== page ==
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Airport security prank scares college student

Jenna Johnson

Like many college students who log thousands of frequent flier miles between their campus and their hometown, University of Michigan student Rebecca Solomon is a pro at airport security: Coat off, sweatshirt and scarf off, shoes off. Then her laptop comes out of its case. Walk through the detector. Reassemble.

But as Solomon left Philadelphia earlier this month to return to school, the routine turned scary when a Transportation Security Administration worker refused to return her bags.

Answer truthfully and you'll be fine, he told her, Solomon wrote in a Jan. 10 column for The Michigan Daily. Just be honest, he said.

Then the TSA employee reached into her computer bag and pulled out a tiny plastic baggie of white powder. "Where did you get this from?" he asked.

Solomon, 22, panicked, wondering if the substance was bomb-detonating powder that a terrorist slipped into her bag while she dug out her driver's license for the attendant. Or maybe it was drugs, and she was headed to jail.

"He let me stutter through an explanation for the longest minute of my life," Solomon wrote. "Tears streamed down my face as I pleaded with him to understand that I'd never seen this baggie before."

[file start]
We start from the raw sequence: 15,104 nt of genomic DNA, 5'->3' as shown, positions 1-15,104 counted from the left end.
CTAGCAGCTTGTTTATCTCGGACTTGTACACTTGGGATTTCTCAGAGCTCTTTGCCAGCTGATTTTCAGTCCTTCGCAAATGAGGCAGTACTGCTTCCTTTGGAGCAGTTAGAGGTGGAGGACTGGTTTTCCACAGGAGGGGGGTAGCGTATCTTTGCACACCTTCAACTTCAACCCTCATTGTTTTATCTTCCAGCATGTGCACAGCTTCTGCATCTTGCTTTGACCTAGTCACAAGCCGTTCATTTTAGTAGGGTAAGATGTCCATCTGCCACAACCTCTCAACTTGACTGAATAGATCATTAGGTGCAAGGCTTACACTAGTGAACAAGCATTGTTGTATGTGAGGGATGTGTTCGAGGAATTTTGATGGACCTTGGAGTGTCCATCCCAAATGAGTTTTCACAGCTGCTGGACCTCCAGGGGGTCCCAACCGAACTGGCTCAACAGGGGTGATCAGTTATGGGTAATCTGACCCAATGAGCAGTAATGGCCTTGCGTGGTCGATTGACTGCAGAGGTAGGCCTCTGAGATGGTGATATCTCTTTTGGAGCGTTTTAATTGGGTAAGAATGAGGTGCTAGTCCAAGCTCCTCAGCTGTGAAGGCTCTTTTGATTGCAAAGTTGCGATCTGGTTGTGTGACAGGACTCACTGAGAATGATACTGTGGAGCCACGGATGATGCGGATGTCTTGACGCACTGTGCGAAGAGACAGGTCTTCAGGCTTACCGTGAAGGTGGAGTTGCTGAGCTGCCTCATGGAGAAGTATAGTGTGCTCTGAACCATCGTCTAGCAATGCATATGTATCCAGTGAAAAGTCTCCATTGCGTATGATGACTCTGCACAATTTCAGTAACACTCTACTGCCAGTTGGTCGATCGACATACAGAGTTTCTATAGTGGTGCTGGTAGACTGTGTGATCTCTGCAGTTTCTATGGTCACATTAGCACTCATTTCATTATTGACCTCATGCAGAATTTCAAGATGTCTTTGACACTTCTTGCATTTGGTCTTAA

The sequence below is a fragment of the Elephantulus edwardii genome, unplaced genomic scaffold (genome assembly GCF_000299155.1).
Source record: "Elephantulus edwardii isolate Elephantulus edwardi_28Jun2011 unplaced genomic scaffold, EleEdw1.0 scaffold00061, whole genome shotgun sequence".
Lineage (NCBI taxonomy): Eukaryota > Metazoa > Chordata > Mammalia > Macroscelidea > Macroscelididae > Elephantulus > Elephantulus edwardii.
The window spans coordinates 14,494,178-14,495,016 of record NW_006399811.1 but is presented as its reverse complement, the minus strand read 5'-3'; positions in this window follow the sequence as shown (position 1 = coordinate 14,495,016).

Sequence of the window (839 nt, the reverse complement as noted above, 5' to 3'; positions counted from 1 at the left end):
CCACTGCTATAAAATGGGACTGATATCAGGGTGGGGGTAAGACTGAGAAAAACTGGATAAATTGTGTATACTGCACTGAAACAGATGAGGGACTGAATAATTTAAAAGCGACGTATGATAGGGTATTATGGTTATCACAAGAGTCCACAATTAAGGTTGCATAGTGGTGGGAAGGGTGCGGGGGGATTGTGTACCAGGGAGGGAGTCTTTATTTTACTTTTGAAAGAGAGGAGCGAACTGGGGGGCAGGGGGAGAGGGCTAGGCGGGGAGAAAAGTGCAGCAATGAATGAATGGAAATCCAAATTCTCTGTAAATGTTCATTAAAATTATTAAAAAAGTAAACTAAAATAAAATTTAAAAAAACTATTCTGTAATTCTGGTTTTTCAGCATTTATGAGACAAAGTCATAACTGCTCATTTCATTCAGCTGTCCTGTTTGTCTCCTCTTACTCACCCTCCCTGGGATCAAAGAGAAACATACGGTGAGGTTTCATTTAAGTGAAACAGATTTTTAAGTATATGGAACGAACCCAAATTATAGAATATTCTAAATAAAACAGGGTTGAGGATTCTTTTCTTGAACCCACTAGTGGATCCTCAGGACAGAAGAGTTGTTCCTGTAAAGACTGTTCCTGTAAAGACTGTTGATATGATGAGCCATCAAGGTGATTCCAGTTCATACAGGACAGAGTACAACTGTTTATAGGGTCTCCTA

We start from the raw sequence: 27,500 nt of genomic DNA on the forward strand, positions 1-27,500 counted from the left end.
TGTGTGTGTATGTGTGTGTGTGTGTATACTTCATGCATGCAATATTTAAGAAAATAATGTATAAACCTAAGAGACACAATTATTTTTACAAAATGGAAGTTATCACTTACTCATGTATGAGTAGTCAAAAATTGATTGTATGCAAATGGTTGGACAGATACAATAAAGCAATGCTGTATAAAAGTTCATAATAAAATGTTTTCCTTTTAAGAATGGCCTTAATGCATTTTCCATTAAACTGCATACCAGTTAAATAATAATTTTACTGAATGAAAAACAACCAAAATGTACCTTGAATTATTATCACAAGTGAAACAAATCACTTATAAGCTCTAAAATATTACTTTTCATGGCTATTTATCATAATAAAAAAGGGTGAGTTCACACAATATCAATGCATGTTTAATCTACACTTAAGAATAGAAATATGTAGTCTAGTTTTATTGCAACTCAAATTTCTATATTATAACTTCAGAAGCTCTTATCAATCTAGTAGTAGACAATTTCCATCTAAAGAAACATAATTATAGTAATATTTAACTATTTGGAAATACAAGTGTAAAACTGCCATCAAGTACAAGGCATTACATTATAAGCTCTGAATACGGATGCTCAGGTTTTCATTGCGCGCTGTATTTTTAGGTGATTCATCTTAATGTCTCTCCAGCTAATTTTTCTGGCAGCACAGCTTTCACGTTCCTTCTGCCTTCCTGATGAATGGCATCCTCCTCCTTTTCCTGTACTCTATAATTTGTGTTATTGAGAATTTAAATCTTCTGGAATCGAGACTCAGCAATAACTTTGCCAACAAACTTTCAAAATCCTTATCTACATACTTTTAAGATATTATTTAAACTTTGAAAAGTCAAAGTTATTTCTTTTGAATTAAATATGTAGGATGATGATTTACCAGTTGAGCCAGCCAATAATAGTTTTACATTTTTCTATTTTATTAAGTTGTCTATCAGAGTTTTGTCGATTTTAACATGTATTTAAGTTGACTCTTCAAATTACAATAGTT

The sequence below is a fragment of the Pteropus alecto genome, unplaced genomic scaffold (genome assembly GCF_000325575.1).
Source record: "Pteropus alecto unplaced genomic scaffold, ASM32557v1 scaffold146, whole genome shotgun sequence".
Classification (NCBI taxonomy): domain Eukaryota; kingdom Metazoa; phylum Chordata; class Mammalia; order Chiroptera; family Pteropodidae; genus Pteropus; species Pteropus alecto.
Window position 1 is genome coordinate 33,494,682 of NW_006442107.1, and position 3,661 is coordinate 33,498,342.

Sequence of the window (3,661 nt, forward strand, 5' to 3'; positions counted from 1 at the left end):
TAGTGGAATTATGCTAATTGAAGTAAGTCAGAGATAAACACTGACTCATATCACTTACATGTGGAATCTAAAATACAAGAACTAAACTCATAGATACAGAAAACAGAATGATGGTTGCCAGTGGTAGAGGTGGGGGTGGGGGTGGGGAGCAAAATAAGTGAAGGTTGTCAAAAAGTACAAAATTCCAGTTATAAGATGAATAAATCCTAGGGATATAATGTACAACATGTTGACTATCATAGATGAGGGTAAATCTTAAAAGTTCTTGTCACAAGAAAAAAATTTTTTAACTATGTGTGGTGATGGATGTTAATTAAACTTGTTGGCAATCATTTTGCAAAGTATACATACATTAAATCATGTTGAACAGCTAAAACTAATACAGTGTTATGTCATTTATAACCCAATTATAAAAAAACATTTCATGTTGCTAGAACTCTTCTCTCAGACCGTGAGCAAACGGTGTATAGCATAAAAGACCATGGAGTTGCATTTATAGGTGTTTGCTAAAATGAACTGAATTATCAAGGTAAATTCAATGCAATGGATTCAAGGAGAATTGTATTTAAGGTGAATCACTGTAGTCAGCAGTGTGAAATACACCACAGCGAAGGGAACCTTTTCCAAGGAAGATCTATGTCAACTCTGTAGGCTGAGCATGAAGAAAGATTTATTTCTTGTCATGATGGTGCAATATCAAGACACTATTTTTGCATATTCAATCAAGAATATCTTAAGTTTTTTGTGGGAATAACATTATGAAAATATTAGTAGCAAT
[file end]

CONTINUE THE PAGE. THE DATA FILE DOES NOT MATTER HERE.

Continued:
Then the TSA worker smiled, waved the bag at her and said it was his.

Solomon, still crying, didn't find the humor.

After being consoled by a fellow traveler, Solomon filed a complaint. She was told the employee was in charge of training TSA screeners to look for contraband. Two days later, Solomon received a call from the airport and was told the employee had been disciplined.

TSA spokeswoman Ann Davis told The Philadelphia Inquirer that she does not dispute Solomon's account of the incident. The worker is no longer employed by the agency, but Davis said privacy laws prevent her from saying if he was fired or left on his own.

Solomon said the ordeal surprised and angered her: "As passengers and patrons of airports, we have a lot of responsibility to comply with airline security. Our safety depends directly on how well we follow the rules. This same standard needs to be applied to the staff."

By Jenna Johnson  |  January 24, 2010; 3:50 PM ET
Categories:  News Overload  | Tags: University of Michigan, travel  
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